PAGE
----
Wednesday 9 March 2022
[Caroline Nokes in the Chair]
Bus Service Improvement Plans: North-west England
I beg to move,
That this House has considered funding for bus service improvement plans in the North West.
Thank you for chairing the debate, Ms Nokes.
In Warrington, we are proud of our municipal bus company. It provides connections between our homes and communities, between jobs and opportunities, between healthcare facilities and between our friends and families. For those without cars, like me and thousands of my constituents, buses are essential, and good, reliable bus services are a huge part of the wider picture of reducing carbon emissions and dependence on foreign oil.
Because millions of people across this country rely on buses—they cannot just hop into a car if services are slashed—and they cannot find extra cash if fares rise, bus cuts mean being cut off. Deregulation and a decade of Tory decline have meant that more than 3,000 bus routes and more than 350,000 passenger journeys have been lost. The majority of short trips, under 5 km, are made by car. As a result, our region has a significant air pollution issue. In the Liverpool city region alone, more than 1,000 deaths a year are linked to that silent killer. On public transport, 80% of journeys are taken by bus, yet bus fares have risen by 40% and routes have been mercilessly cut nationally. The millions of people who use buses and the communities who depend on them have been ignored for far too long.
I thank my hon. Friend for opening such a vital debate. One route in my patch that has been or is about to be decommissioned is the No. 62 from Runcorn to her patch, Warrington. That just shows that reregulation is vital. I hope that the judicial review today comes out on the side of those who want to give regulation teeth.
I thank my hon. Friend for that important intervention. As he says, services being cut means communities being cut off from one another. The millions of people who use buses and the communities who depend on them have been ignored for far too long. They have been an afterthought in decisions made far away in Westminster by politicians who have no understanding of them. The shockingly bad services left behind have made public transport increasingly unviable. In Warrington over the last decade, almost 50% of services have been cut. That is absolutely appalling. It means that people in our community—in particular, elderly residents who do not drive—are completely cut off from other parts of the town.
Just a year ago, the Prime Minister and the Transport Secretary launched the “Bus Back Better” strategy and they pledged to provide a great bus service for everyone everywhere. They promised that it would be one of the great acts of levelling up. This was the ambition: £3 billion of transformation funding was supposed to level up buses across England towards London standards, with main road services in towns and cities to run so often that people would not even need a timetable, and better services in the evenings and at weekends; and to provide simple, cheap flat fares that people could pay with a contactless card, and daily and weekly price capping across operators and rail and trams, too.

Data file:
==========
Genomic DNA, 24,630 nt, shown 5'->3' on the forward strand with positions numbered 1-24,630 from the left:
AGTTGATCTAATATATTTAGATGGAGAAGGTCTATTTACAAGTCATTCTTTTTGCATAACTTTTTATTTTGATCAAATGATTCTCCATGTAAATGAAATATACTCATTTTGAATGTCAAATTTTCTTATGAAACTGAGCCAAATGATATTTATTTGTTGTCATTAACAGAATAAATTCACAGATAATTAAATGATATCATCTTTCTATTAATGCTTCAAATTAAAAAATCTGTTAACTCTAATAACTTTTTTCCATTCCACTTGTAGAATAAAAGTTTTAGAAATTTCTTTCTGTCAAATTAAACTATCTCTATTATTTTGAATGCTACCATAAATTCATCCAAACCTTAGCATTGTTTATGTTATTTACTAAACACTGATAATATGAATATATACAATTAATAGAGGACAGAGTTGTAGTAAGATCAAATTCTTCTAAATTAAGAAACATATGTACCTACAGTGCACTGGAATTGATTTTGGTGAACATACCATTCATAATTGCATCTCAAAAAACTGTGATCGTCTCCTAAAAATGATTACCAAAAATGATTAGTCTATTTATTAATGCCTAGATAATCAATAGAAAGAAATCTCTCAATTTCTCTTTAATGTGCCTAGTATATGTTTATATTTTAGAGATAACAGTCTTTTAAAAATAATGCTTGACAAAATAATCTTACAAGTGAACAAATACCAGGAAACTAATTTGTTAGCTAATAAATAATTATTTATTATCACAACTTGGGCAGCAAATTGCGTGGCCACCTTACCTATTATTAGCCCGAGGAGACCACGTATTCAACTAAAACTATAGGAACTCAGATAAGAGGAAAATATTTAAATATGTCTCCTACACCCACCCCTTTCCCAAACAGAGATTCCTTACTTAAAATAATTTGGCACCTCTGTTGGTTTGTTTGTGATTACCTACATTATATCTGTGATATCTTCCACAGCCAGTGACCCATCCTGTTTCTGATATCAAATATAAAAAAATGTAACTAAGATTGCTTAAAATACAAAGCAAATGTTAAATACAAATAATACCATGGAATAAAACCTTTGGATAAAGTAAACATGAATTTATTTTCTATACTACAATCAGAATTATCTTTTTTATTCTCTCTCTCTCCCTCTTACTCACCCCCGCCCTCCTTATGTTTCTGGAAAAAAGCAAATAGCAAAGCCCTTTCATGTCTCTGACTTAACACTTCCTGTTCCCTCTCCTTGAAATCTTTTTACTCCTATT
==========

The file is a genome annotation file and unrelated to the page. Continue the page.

In Warrington, our Labour-run council has shown real ambition with a plan to increase bus use by between 5% and 15% through excellent council working with partners to make buses more frequent, faster, reliable, cheaper, easier to use and better integrated. This is a local community backing buses.
I want to make a plug if I may, Ms Nokes. The hon. Member for Warrington North (Charlotte Nichols) may be well aware of the advances being made in top-of-the-range buses—for instance, Wrightbus buses in Northern Ireland—hydrogen buses, and the technology that is in use there to make bus travel more environmentally friendly and more environmentally effective. Does the hon. Lady agree that we need to invest in a reliable, frequent bus service like that in order to get people to forgo car journeys in the knowledge that they will get to their destination in time? Hydrogen buses are the buses of the future; they are not hampered by breakdowns.
I thank the hon. Gentleman for his intervention and absolutely agree that greening our transport infrastructure is a really important part both of meeting our climate objectives as a country and of ensuring that people have good-quality services they can rely on. I am proud of the fact that in Warrington we have bid to become one of the country’s first all-electric bus towns. Hydrogen for transport also has a really important part to play. With a lot of hydrogen production taking place across the north-west and in the Liverpool city region in particular, it is something that we are very excited about locally. I know that hydrogen trains are being manufactured in the constituency of my hon. Friend the Member for Weaver Vale (Mike Amesbury). We are excited to be leading in the north-west and hope this can be rolled out more widely.